Author’s Blog
14th Oct


Thinking About a New Sofa?

rowan sofaBuying a new sofa for the living room, den or play area should be something to look forward to, but this fairly common purchase is actually more complicated and problematic than you can imagine. When looking for a new sofa, your checklist probably includes size, shape, color and fabric…and, of course, should you wait for the annual sale? I am  currently looking for a new sofa to replace the one that was used as a scratching post for the two little kittens we babysat for a few months, and the first thing on my checklist is whether the polyurethane foam inside the sofa is treated with toxic flame retardant chemicals and next, whether the upholstery fabric is chemically treated for water and soil resistance. What a bummer. How can you tell?

You can’t, easily. Standards set for flammability in upholstered furniture were promoted by the chemical industry and do not, in fact, deliver any real protection. What they do, instead, is create a risk for exposure to highly toxic chemicals in people’s homes across the country. Labels that say the furniture meets California’s flammability standards (the highest chemical requirements) should be avoided. The truth behind flammability standards were investigated by the Chicago Tribune in this award-winning series.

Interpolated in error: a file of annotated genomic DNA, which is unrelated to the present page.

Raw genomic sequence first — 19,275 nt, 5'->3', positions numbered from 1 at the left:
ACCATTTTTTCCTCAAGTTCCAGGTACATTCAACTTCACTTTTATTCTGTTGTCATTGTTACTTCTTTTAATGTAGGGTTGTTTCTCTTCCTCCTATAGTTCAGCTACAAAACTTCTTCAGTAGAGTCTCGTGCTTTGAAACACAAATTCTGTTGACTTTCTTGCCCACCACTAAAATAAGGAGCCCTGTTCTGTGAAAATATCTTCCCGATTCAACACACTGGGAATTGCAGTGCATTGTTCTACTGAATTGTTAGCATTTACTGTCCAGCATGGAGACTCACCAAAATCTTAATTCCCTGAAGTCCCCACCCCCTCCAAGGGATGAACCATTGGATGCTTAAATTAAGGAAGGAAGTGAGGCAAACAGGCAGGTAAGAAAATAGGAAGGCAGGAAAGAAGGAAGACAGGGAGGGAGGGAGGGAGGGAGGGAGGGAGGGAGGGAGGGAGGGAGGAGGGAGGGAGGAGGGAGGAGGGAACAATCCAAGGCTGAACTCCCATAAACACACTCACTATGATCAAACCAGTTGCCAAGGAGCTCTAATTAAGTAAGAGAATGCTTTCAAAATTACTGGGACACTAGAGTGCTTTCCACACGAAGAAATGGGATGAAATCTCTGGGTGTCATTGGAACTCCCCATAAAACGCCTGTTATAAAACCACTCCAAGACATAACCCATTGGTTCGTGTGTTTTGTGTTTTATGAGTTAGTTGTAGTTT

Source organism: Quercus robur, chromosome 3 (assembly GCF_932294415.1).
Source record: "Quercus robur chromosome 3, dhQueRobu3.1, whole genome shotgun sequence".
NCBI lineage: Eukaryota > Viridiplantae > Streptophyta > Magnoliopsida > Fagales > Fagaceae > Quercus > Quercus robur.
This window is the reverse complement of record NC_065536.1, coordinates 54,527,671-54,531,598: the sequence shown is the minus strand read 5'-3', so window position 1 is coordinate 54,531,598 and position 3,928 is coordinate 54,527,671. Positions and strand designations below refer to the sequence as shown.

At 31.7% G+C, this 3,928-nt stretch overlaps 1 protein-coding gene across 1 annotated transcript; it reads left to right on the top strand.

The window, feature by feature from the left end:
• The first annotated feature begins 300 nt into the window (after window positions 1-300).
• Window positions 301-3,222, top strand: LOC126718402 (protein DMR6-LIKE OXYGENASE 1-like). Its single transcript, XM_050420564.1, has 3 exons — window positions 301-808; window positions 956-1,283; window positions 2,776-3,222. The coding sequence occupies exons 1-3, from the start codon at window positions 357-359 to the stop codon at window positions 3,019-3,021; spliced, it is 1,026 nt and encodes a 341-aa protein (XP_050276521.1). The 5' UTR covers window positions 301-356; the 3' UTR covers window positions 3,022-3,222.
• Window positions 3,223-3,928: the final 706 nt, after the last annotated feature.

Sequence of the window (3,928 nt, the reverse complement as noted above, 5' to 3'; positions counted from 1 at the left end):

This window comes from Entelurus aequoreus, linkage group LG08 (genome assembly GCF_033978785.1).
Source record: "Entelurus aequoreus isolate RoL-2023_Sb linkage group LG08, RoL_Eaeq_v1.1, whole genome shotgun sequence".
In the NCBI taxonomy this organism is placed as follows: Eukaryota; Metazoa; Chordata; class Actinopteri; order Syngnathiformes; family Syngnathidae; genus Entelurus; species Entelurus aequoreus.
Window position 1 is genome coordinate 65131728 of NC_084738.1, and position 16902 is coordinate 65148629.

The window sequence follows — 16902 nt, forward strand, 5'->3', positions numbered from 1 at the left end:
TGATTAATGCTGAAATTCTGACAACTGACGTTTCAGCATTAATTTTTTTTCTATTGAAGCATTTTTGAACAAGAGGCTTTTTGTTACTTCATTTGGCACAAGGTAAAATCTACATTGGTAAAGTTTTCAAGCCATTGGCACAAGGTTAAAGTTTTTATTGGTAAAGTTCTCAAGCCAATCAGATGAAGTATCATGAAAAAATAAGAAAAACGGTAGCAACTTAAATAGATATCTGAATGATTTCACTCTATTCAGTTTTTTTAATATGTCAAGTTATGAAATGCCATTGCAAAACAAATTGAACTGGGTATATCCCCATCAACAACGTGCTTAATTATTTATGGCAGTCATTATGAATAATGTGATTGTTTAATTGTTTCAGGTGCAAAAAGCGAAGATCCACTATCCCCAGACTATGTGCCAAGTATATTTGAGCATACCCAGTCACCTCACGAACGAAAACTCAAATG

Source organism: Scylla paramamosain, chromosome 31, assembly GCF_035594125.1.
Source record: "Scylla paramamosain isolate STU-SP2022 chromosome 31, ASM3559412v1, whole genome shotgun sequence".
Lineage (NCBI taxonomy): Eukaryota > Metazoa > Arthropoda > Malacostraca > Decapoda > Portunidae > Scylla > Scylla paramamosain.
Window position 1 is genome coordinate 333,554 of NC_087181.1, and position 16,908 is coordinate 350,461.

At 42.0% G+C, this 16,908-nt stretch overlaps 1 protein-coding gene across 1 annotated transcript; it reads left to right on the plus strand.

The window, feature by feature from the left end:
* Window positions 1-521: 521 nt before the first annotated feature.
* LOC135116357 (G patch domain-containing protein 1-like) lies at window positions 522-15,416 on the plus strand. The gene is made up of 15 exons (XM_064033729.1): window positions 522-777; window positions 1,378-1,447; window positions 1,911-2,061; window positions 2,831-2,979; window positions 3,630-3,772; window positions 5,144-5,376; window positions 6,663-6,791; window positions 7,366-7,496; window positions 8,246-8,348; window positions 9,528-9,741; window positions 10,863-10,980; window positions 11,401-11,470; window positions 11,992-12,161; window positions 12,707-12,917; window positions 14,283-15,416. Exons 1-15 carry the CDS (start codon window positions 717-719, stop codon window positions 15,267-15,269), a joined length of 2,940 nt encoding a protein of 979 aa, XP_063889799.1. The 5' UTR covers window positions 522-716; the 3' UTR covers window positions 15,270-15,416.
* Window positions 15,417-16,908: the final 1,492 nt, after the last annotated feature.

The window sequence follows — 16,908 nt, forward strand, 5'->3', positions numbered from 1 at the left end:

Unfortunately, most foam used in upholstered furniture is saturated with these brominated or chlorinated flame retardant chemicals and when the foam begins to break down, these chemicals become part of the dust in your home. At this point, they can be ingested or inhaled, especially by young children. Exposure to these chemicals is associated with a number of significant health risks. Read more about the risks here and here.  The chemical treatment for fabrics is also worrisome for families who have small children.

It is important to be informed about exactly what chemicals are used in and on the furniture you are buying. Try to find sofas and other soft furniture made with naturally flame retardant materials, such as wool or cotton that meet the
flammability standard. Amazing!

Here are a few places to look:

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